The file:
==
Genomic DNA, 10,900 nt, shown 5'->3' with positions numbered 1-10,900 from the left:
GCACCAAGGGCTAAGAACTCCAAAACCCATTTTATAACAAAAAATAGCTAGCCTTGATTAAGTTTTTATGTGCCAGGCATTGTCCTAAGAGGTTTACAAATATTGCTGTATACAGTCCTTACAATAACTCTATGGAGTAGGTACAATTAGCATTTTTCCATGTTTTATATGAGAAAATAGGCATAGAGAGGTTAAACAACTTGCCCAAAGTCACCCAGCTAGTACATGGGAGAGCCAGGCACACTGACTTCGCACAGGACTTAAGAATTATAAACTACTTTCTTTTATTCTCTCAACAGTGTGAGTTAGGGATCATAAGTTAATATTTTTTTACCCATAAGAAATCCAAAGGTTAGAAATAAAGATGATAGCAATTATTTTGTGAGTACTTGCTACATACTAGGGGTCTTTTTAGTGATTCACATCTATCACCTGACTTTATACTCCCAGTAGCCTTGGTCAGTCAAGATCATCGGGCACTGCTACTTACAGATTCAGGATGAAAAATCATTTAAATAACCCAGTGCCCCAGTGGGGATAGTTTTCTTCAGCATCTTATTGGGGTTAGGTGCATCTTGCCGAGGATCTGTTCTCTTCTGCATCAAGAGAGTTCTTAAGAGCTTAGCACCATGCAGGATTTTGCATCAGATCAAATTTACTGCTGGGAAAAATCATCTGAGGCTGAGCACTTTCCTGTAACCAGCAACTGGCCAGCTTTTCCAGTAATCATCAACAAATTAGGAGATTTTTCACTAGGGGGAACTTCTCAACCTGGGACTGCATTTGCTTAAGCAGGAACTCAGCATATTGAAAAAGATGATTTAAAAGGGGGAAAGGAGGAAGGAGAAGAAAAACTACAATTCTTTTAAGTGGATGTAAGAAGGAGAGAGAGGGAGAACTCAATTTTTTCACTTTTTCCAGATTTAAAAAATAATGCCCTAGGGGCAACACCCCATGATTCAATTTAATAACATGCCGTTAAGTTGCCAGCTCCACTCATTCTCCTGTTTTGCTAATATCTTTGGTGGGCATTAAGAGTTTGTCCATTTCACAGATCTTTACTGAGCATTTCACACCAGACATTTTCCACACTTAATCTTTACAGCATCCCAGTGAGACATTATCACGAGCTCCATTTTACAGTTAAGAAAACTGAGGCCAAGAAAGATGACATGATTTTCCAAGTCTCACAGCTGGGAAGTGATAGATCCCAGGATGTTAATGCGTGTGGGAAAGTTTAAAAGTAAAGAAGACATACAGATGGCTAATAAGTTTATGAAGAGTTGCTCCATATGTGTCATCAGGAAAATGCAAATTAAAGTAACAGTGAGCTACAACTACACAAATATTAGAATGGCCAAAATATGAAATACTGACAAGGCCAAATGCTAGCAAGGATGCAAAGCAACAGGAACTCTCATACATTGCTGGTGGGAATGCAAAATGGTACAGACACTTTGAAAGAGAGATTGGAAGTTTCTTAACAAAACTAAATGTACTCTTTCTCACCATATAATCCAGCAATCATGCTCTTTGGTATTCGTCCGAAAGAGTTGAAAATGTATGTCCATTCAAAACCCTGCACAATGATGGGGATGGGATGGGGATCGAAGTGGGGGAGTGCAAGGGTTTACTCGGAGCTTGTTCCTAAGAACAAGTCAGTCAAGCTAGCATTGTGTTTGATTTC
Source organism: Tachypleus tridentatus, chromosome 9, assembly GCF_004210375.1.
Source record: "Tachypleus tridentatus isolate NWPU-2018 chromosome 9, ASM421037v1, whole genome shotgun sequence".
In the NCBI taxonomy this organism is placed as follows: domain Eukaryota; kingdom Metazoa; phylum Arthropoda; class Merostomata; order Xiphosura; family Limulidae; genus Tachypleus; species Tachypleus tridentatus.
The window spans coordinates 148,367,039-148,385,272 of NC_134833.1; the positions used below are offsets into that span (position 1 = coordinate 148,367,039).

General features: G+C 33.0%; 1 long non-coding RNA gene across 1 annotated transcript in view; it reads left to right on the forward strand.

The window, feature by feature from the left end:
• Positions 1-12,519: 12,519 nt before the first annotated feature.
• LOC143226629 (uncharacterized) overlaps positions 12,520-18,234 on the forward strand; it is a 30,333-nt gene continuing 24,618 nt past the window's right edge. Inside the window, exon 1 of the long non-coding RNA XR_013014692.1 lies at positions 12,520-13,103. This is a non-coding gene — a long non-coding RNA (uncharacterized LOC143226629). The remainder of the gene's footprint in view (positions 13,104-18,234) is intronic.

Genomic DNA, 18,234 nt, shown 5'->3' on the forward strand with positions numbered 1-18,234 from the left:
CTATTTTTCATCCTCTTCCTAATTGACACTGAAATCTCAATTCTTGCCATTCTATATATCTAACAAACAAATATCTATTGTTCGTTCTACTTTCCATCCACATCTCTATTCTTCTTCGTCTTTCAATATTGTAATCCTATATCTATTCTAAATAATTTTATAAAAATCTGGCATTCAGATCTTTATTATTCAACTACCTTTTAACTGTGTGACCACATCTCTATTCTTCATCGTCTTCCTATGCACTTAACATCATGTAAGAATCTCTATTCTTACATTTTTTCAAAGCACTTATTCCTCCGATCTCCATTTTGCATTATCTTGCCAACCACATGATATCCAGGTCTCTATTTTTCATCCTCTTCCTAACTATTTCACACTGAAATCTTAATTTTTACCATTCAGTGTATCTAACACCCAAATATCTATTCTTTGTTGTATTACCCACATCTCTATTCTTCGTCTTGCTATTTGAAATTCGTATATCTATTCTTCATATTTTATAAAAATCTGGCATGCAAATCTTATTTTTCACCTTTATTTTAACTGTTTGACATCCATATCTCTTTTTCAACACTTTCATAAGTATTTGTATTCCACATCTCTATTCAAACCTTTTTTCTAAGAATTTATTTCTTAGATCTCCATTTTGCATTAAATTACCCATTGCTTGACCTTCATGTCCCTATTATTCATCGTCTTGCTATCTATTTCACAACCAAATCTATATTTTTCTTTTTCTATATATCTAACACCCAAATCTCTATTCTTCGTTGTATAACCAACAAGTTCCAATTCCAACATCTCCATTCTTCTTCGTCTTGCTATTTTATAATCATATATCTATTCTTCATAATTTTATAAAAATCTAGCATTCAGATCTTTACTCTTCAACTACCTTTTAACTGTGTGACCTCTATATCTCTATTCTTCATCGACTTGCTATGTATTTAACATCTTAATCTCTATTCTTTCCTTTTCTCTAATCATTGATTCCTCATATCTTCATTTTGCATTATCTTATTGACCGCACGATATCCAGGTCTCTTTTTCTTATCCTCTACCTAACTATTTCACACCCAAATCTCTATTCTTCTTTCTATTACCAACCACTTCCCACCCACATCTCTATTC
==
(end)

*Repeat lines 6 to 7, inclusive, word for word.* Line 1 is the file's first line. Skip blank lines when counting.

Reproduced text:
The window spans coordinates 148,367,039-148,385,272 of NC_134833.1; the positions used below are offsets into that span (position 1 = coordinate 148,367,039).

General features: G+C 33.0%; 1 long non-coding RNA gene across 1 annotated transcript in view; it reads left to right on the forward strand.